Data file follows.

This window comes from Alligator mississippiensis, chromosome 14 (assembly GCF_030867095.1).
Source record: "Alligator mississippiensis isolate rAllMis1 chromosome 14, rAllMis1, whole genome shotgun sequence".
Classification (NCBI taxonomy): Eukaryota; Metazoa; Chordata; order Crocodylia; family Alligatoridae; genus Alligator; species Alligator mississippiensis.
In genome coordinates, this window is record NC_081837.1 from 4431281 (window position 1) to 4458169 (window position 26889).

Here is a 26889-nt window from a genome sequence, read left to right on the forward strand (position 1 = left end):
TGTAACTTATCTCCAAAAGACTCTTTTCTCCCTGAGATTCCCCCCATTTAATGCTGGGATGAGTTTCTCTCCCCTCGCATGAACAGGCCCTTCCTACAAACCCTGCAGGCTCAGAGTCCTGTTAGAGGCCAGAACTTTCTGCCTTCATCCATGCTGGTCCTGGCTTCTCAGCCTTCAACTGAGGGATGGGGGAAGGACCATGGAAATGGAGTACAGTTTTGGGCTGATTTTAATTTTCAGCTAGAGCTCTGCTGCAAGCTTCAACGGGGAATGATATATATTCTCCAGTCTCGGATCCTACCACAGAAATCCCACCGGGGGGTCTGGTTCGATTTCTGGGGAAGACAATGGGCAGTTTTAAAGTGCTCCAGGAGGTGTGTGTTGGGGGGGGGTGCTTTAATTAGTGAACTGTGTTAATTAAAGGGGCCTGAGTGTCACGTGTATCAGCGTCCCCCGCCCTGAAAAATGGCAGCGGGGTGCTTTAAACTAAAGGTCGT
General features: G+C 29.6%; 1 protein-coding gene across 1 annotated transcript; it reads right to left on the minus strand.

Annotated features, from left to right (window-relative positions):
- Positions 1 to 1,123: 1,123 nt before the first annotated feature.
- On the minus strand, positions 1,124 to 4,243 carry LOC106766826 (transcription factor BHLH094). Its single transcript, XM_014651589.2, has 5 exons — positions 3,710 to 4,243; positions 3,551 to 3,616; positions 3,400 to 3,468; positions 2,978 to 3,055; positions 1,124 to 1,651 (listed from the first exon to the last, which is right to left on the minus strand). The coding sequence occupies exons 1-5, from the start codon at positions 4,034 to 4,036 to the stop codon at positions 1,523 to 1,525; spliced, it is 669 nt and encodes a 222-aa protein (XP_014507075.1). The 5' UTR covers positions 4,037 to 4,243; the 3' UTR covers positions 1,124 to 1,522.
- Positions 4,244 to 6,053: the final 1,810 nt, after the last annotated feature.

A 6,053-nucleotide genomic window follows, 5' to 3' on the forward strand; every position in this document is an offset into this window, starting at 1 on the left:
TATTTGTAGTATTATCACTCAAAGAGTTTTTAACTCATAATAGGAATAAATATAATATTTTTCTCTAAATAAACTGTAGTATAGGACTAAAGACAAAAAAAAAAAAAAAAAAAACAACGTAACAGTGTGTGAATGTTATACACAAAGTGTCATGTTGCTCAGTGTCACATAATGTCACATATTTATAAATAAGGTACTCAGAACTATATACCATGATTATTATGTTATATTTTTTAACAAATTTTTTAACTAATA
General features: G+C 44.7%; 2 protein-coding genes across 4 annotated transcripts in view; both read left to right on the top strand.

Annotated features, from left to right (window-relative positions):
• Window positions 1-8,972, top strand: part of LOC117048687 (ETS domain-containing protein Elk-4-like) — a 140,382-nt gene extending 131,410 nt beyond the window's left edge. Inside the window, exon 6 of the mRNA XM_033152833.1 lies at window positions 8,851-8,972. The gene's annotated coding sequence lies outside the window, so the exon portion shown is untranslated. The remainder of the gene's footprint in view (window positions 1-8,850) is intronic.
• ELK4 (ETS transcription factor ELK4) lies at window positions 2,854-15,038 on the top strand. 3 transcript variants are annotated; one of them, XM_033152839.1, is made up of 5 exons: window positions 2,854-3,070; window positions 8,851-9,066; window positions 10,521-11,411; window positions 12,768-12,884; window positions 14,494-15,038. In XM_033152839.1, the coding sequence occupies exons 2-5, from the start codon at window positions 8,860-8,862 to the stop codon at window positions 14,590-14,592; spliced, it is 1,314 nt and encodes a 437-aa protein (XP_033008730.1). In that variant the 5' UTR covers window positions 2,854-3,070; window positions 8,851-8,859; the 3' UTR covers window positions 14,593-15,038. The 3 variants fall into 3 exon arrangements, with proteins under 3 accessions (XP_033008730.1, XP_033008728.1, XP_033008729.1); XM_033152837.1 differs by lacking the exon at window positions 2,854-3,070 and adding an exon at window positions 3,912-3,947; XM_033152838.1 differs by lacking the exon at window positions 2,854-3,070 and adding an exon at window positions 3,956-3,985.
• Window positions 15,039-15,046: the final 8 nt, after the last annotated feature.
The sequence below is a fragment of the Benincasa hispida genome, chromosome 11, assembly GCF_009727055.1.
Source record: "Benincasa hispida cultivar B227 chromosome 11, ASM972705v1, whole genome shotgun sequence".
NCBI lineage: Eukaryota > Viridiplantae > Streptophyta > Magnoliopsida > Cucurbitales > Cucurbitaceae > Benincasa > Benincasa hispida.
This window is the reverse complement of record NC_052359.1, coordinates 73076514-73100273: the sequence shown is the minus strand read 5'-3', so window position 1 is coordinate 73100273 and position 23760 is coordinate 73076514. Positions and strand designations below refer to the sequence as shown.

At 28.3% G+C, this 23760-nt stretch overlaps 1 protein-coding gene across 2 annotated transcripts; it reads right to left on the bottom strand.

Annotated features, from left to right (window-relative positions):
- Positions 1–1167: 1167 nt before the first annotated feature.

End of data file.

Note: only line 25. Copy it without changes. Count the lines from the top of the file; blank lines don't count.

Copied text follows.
- Positions 1–1167: 1167 nt before the first annotated feature.